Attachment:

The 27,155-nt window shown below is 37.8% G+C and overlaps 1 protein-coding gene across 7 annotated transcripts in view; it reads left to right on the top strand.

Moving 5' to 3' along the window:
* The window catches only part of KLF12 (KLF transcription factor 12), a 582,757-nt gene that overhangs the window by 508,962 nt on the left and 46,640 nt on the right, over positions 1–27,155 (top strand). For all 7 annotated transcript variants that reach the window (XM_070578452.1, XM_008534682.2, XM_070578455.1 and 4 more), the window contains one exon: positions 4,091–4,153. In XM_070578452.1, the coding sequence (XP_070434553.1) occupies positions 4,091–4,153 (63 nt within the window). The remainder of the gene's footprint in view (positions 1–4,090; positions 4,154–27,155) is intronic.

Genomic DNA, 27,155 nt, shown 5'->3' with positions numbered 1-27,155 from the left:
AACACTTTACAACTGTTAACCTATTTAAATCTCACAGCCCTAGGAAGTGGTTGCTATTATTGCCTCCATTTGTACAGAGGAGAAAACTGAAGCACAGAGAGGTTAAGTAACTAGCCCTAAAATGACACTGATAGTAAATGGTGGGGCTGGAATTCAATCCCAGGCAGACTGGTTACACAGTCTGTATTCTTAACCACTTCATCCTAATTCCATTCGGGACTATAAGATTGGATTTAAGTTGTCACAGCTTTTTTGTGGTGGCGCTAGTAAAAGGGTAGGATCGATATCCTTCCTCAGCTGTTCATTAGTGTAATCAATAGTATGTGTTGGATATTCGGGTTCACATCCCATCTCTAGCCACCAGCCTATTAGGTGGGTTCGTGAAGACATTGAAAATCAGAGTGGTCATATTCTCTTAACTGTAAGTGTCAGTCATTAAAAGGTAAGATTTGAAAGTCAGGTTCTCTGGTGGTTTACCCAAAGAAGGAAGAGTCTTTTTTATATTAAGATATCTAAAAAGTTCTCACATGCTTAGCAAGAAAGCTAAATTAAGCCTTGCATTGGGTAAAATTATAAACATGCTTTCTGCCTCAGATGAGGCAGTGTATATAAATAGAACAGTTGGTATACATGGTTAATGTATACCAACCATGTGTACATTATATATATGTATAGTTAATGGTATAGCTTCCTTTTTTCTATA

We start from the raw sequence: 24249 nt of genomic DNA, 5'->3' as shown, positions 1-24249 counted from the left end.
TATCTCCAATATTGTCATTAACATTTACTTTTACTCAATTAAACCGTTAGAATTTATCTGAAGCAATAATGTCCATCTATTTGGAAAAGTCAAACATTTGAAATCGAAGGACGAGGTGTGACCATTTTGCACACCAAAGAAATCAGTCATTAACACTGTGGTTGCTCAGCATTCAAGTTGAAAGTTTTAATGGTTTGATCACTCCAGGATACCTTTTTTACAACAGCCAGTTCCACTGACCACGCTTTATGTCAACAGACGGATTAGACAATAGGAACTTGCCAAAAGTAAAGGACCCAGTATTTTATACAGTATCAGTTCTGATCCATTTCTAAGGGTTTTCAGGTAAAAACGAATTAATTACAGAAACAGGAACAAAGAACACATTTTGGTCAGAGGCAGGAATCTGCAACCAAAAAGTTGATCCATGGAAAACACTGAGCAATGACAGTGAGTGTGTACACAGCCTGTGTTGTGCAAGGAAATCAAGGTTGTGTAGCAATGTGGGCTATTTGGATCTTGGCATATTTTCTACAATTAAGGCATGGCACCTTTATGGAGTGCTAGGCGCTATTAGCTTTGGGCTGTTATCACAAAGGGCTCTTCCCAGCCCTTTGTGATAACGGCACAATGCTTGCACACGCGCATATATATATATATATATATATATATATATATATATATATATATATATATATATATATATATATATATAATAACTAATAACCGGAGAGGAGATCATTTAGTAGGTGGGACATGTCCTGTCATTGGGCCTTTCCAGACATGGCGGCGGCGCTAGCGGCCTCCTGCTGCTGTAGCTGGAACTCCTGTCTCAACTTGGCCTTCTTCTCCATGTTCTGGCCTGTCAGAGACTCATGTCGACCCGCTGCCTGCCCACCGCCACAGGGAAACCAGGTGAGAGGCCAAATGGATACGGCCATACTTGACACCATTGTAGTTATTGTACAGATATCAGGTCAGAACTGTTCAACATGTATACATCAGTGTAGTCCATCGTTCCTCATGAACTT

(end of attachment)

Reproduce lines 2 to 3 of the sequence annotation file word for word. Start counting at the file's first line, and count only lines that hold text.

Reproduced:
Moving 5' to 3' along the window:
* The window catches only part of KLF12 (KLF transcription factor 12), a 582,757-nt gene that overhangs the window by 508,962 nt on the left and 46,640 nt on the right, over positions 1–27,155 (top strand). For all 7 annotated transcript variants that reach the window (XM_070578452.1, XM_008534682.2, XM_070578455.1 and 4 more), the window contains one exon: positions 4,091–4,153. In XM_070578452.1, the coding sequence (XP_070434553.1) occupies positions 4,091–4,153 (63 nt within the window). The remainder of the gene's footprint in view (positions 1–4,090; positions 4,154–27,155) is intronic.